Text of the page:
“Here’s this movie that is scaring everybody for so many reasons,” Heckler said. “Because of its subject matter, how do you market this film? How much money do you need to make it successful? What I kept hearing is that you can’t just throw a million bucks at it, and see if it’s going to happen. … Hollywood revolves around heat, and when we didn’t make a sale at Sundance, the heat started creeping away from the movie.”

Members of what would become the 101 Studios team had seen the film at Sundance, but the boutique distributor didn’t yet exist. Back then, Glasser was still employed at The Weinstein Company, which was in the midst of a slow implosion after a pair of exposes outed founder Harvey Weinstein. Glasser was ultimately pushed out by the TWC board just weeks after Sundance. Jobless, Glasser went in search of new opportunities. One year later, he took the top post at 101 Studios, bolstered by $300 million in backing from billionaire Ron Burkle.

Glasser was soon joined by another TWC veteran: acquisitions head James Allen, who had also seen the film at that first Sundance premiere and remained a fan of it. When 101 Studios was finally in existence and ready to buy the film, it was still available. “It’s such a polarizing, magnificent movie with an incredible message,” Glasser said. “It was a unanimous decision amongst the team.”

Glasser said he doesn’t buy the thinking that the heat might be off the project. “The reality is, if a movie is good enough and you believe you could find an audience with it, it doesn’t matter when you want to buy it,” he said.

The majority of the film’s Rotten reviews came out of its Sundance screenings. Phrases like “white savior complex” and plot descriptions like “KKK member finds a better way thanks to the love of a good white woman” appear throughout them. Others took the film to task for not being believable enough or the kind of feature the world needs now.

Heckler isn’t prickly about those labels, and is more invested in the conversations he hopes the film engenders. “I hear it in the labeling of the comments after they see the trailer, and I always want to jump into it, I want to say, ‘You’re right,'” Heckler said. “How many times do we have to ask you to reach out and forgive people? I don’t know the answer to that question, but I do know if you don’t, if someone doesn’t make the first step, if you don’t make a change, we’re going nowhere. We’re doing the same thing. We’re perpetuating this, and it’s getting worse and worse.”

In the two years since the film premiered at Sundance, Heckler has taken “Burden” to many other festivals, from Santa Fe to South Africa, Washington to the UK. And audiences have continued to respond to it: It’s picked up a number of audience awards, including at Nantucket, Kansas’ Free State Festival, and Albuquerque.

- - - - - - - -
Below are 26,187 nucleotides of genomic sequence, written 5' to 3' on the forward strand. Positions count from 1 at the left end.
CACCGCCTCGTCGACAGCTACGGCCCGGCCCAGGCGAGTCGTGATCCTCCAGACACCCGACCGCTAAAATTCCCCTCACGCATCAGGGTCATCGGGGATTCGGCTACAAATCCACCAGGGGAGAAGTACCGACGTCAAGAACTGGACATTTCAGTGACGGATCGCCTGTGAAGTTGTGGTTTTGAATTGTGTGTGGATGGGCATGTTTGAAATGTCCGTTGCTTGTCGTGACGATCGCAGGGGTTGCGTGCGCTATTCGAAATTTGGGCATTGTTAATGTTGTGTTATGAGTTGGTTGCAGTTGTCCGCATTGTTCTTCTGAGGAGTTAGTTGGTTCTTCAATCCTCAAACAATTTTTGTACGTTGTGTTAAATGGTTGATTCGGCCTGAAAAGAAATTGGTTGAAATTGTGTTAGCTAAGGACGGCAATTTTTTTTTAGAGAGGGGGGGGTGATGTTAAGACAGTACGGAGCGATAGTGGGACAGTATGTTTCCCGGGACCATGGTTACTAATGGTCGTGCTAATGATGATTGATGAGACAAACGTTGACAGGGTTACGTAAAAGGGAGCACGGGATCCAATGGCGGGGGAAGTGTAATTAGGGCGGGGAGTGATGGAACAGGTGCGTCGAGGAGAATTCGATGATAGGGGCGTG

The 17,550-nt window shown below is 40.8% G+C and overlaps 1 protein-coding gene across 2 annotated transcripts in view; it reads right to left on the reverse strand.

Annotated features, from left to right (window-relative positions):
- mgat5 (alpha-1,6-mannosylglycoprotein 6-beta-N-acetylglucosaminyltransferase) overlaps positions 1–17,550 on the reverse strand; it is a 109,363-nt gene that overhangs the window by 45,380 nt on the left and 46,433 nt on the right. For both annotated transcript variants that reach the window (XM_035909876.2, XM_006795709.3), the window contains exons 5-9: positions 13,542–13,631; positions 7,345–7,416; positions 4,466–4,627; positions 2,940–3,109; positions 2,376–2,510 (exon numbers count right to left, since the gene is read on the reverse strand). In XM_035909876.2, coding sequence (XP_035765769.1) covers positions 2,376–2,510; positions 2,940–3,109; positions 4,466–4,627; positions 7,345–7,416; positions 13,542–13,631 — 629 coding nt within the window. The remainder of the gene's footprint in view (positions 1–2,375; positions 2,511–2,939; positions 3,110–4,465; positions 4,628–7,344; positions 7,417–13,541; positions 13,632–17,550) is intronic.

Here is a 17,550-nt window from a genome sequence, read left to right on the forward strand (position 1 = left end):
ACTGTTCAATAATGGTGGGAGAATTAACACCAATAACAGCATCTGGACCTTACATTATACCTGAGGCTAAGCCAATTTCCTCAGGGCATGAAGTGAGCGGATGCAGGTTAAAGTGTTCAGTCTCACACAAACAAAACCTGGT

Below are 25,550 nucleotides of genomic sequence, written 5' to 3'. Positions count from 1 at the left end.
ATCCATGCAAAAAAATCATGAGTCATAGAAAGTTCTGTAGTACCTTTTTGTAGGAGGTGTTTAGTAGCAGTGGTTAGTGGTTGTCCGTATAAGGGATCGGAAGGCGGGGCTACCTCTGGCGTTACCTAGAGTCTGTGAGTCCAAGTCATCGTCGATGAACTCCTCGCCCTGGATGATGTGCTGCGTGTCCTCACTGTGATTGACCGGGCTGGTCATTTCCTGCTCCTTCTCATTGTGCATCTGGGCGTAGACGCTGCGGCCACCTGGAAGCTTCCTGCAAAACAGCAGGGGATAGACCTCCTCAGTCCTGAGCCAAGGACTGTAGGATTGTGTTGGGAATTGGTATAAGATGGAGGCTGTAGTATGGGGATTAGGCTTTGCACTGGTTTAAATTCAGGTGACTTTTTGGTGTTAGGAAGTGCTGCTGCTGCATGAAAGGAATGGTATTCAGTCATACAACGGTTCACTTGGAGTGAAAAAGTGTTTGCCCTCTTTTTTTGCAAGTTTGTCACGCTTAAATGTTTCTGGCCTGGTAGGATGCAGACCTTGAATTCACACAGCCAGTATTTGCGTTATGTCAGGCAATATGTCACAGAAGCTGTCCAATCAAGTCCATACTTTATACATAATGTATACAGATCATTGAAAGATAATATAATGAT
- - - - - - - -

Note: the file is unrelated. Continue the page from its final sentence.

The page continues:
“It’s not a political movie. It’s not a reaction to what’s going on today,” Heckler said. “I wrote it through the Obama era, where people were calling me with condolences, saying, ‘Too bad, it’s dead. We have an African-American president. It’s over.’ And now here we are. Unfortunately, stories like this were relevant in year one, in 1900, the 1960s, 1997 when it happened, and now 2020. At some point, hopefully, they won’t be.”

Heckler has been living with “Burden” since 1996, when the then-actor first saw an article about a Klansman opening up a KKK museum and shop in a small South Carolina town. A year later, another article emerged, this one detailing Burden’s sale of the shop to Kennedy (who purchased the property to help Burden stave off abject poverty, letting the Shop continue to operate).

“Burden”101 Studios

Heckler said it was Billy Bob Thornton —”on his way to ‘Sling Blade’ fame” — who pushed him to look into the story as a possible first film for Heckler, who had long hoped to make the jump behind the camera. “He used to always say to me the reason Hollywood movies are toff and not that great, is because no one gets out of their little offices in Burbank and goes out to see what’s going on,” he said. Heckler called Reverend Kennedy, and told him he wanted to visit him.

He spent two weeks in tiny Laurens, South Carolina getting to know it and its inhabitants. He didn’t go into the so-called Redneck Shop, but he realized he couldn’t avoid it. “I called the Redneck Shop, and said, ‘I’ve heard all about your place, I’d love to stop in and see it,'” he said. “They welcomed me in. It was very disturbing, and the stuff in the store was absolutely horrific. But I wanted to know is who these guys were, how they could believe what they believe, what it felt like to be near them and with them.”